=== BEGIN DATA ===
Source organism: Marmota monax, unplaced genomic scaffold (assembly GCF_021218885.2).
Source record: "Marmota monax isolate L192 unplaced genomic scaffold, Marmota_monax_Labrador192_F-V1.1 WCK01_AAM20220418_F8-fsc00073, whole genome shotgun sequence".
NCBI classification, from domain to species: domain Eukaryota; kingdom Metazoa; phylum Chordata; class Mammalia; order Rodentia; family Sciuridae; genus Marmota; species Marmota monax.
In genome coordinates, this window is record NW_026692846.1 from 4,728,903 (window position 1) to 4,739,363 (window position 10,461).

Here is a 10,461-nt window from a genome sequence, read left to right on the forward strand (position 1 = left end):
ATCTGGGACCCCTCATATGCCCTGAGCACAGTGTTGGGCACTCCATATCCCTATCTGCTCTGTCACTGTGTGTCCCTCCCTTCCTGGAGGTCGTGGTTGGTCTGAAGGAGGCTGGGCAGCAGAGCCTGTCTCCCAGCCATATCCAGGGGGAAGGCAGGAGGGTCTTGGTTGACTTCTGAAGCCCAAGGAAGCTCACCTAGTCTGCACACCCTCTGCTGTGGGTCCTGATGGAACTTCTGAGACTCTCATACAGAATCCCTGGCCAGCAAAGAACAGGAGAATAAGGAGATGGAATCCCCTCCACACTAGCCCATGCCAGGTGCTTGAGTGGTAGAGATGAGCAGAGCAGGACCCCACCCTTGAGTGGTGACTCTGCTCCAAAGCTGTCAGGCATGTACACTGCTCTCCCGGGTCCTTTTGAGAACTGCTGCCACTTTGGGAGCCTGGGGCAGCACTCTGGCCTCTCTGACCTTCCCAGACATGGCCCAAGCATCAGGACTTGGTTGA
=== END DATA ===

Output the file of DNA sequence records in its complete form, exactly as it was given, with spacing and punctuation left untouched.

Source organism: Marmota monax, unplaced genomic scaffold (assembly GCF_021218885.2).
Source record: "Marmota monax isolate L192 unplaced genomic scaffold, Marmota_monax_Labrador192_F-V1.1 WCK01_AAM20220418_F8-fsc00073, whole genome shotgun sequence".
NCBI classification, from domain to species: domain Eukaryota; kingdom Metazoa; phylum Chordata; class Mammalia; order Rodentia; family Sciuridae; genus Marmota; species Marmota monax.
In genome coordinates, this window is record NW_026692846.1 from 4,728,903 (window position 1) to 4,739,363 (window position 10,461).

Here is a 10,461-nt window from a genome sequence, read left to right on the forward strand (position 1 = left end):
ATCTGGGACCCCTCATATGCCCTGAGCACAGTGTTGGGCACTCCATATCCCTATCTGCTCTGTCACTGTGTGTCCCTCCCTTCCTGGAGGTCGTGGTTGGTCTGAAGGAGGCTGGGCAGCAGAGCCTGTCTCCCAGCCATATCCAGGGGGAAGGCAGGAGGGTCTTGGTTGACTTCTGAAGCCCAAGGAAGCTCACCTAGTCTGCACACCCTCTGCTGTGGGTCCTGATGGAACTTCTGAGACTCTCATACAGAATCCCTGGCCAGCAAAGAACAGGAGAATAAGGAGATGGAATCCCCTCCACACTAGCCCATGCCAGGTGCTTGAGTGGTAGAGATGAGCAGAGCAGGACCCCACCCTTGAGTGGTGACTCTGCTCCAAAGCTGTCAGGCATGTACACTGCTCTCCCGGGTCCTTTTGAGAACTGCTGCCACTTTGGGAGCCTGGGGCAGCACTCTGGCCTCTCTGACCTTCCCAGACATGGCCCAAGCATCAGGACTTGGTTGA